Risk factors for and reproductive outcomes of phantom cows on New Zealand dairy farms

2015-07-21T06:51:23Z (GMT) by EL Cuttance WA Mason

AIMS: To determine some of the risk factors for cows not observed in oestrus within 35–42 days of an unsuccessful artificial insemination (AI; phantom cows), and the reproductive outcomes and effect of treatment of phantom cows.

MATERIALS AND METHODS: Over 2 years, in dairy herds from the Waikato (n=10) and Canterbury (n=4) regions of New Zealand, pregnancy diagnosis was carried out 35–42 days after AI on cows that had been inseminated in the first 3 weeks after the start of mating (PSM) but had not been seen returning to oestrus. Risk factors for phantom cows were analysed using a generalised linear mixed effect model.

In Year 1, all phantom cows were left untreated. In Year 2, phantom cows were categorised as having a corpus luteum (CL) (CL+ n=120), or having ovarian follicles ≥10 (n=101) or <10 (n=40) mm in diameter. Cows with a CL were treated with cloprostenol or untreated and placed with bulls. Cows with no CL received intravaginal progesterone (P4) for 7 days, with injection of gonadotrophin-releasing hormone (GnRH) on Days 0 and 9, and cloprostenol on Day 7 followed by AI. Pregnancy diagnosis of all cows took place 100–120 days after PSM and interval to conception and final pregnancy rate determined.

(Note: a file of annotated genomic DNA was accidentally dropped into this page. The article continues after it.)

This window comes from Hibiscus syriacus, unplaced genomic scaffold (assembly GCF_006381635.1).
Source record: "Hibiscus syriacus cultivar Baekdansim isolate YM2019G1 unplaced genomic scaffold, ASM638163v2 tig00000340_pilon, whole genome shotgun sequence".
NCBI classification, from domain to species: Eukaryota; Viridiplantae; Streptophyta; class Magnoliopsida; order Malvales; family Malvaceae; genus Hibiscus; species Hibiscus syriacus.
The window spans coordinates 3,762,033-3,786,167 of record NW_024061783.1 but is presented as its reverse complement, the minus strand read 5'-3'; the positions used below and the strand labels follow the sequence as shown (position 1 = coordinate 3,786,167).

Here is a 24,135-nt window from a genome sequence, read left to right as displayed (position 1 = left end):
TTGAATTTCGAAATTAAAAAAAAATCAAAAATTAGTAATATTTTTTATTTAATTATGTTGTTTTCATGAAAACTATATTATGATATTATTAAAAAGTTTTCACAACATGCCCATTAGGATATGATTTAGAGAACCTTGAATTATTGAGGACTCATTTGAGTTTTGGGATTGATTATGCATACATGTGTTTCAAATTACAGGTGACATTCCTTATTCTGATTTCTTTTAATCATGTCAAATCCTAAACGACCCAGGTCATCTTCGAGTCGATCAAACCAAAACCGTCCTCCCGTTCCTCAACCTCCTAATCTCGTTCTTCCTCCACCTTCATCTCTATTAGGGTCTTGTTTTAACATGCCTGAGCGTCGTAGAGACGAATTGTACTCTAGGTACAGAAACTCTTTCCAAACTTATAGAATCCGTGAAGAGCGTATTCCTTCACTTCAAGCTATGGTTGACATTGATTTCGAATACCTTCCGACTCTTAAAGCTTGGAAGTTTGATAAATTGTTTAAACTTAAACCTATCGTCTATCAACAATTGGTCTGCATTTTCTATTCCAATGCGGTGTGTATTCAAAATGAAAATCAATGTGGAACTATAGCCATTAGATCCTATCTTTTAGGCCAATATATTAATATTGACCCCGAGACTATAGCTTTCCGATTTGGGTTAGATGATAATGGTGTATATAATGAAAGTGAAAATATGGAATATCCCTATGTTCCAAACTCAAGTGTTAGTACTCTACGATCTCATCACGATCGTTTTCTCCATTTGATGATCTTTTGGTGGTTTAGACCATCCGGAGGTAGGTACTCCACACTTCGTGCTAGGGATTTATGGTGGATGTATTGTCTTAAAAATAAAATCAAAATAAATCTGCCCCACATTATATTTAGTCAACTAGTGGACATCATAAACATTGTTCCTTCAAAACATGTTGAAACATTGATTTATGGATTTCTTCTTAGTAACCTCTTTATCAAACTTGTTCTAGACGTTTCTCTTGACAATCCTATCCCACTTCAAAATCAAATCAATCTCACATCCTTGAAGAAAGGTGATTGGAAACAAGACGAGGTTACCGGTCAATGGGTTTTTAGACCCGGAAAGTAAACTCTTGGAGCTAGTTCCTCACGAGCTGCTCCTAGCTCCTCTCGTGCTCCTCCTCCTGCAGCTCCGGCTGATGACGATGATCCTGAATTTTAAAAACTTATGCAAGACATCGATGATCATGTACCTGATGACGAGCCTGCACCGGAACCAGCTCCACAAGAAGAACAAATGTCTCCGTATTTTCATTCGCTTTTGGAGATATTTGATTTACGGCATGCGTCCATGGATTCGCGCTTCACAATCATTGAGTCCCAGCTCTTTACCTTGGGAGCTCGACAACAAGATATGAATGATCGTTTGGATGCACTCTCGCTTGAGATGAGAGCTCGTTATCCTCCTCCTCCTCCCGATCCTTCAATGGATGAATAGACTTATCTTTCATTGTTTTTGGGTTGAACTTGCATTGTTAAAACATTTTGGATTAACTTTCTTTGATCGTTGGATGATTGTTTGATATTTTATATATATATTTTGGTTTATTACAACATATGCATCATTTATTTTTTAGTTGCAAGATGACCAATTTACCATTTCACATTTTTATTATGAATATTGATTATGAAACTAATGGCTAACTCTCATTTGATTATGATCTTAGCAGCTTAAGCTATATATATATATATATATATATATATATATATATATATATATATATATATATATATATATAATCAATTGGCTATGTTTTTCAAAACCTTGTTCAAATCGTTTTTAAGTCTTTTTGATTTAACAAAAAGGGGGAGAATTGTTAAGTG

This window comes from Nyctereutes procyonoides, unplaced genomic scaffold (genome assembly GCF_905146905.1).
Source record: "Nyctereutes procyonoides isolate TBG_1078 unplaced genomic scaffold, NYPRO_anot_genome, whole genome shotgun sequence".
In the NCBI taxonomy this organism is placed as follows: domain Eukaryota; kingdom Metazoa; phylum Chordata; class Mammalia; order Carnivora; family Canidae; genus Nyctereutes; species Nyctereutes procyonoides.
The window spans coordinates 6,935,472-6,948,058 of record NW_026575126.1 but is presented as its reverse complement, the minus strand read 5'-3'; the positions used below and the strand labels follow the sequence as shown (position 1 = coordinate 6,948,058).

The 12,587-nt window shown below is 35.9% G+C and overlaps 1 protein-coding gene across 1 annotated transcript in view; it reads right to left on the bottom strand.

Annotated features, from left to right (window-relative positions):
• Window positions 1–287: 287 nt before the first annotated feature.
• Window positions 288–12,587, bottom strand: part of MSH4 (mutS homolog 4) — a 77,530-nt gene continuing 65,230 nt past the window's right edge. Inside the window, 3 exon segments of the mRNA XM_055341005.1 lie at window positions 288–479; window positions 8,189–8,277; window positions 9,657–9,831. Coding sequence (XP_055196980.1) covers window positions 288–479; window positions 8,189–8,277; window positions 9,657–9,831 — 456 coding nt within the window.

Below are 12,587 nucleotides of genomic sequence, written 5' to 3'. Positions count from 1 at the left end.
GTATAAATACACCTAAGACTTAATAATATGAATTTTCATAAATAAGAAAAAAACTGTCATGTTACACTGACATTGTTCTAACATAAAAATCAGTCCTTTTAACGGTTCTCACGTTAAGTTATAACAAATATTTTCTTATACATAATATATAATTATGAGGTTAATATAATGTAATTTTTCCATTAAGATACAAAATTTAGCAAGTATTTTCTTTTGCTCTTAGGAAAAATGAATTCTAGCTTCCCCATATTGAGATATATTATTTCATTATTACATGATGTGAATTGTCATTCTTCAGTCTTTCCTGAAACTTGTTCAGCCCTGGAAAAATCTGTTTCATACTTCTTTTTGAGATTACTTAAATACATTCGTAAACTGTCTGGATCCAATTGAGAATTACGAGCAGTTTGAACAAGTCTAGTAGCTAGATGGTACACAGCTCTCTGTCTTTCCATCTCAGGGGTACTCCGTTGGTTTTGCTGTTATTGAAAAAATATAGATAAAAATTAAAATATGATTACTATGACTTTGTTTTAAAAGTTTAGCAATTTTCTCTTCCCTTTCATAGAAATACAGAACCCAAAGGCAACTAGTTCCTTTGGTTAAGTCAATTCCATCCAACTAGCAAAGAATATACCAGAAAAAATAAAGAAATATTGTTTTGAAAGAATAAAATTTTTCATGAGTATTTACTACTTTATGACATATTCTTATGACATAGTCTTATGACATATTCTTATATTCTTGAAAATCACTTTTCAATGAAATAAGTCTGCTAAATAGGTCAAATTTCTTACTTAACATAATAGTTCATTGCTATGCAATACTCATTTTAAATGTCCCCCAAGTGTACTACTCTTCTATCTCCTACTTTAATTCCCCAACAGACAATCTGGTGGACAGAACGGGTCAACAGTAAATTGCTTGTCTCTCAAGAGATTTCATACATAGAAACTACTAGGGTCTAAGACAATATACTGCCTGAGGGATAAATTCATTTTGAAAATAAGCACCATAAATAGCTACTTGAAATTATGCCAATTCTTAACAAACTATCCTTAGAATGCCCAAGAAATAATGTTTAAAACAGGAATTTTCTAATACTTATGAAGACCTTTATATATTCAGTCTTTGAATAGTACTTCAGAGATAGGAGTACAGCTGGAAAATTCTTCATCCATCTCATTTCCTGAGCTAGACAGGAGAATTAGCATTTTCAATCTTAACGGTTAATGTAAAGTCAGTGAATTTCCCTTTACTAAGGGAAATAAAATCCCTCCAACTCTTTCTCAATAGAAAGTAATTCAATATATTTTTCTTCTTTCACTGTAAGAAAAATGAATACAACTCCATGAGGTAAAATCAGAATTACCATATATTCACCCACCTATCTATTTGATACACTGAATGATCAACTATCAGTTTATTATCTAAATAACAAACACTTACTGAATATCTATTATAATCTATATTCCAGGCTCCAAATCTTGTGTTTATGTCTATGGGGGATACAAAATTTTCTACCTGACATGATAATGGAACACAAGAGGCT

RESULTS: Overall, of cows inseminated in the first 3 weeks after PSM that did not return to oestrus, 610/6,734 (9.1%) were phantom cows. From the final multivariable analysis, treatment for anoestrus, BCS ≤4.0 at mating, being 2 or >6 years of age, and pure-bred, and decreasing interval between calving and mating, until 98 days post calving, were associated with increased odds of being a phantom cow. Compared to all other groups of cows, phantom cows had a longer interval to conception (p<0.001) and a lower final pregnancy rate (p<0.001).

Treatment of CL+ cows or cows with follicles ≥10 mm did not affect reproductive outcomes (p>0.3). For cows with follicles <10 mm treatment decreased the final percentage not pregnant (3/27; 11%; p=0.01) and interval to conception (21 days; p=0.02) compared with controls (7/13; 54% and 37 days, respectively).

CONCLUSIONS AND CLINICAL RELEVANCE: Risk factors for phantom cows were identified that could be manipulated to reduce the number of phantom cows in a herd, in particular increasing BCS. Treatment of the majority of phantom cows did not improve reproductive performance.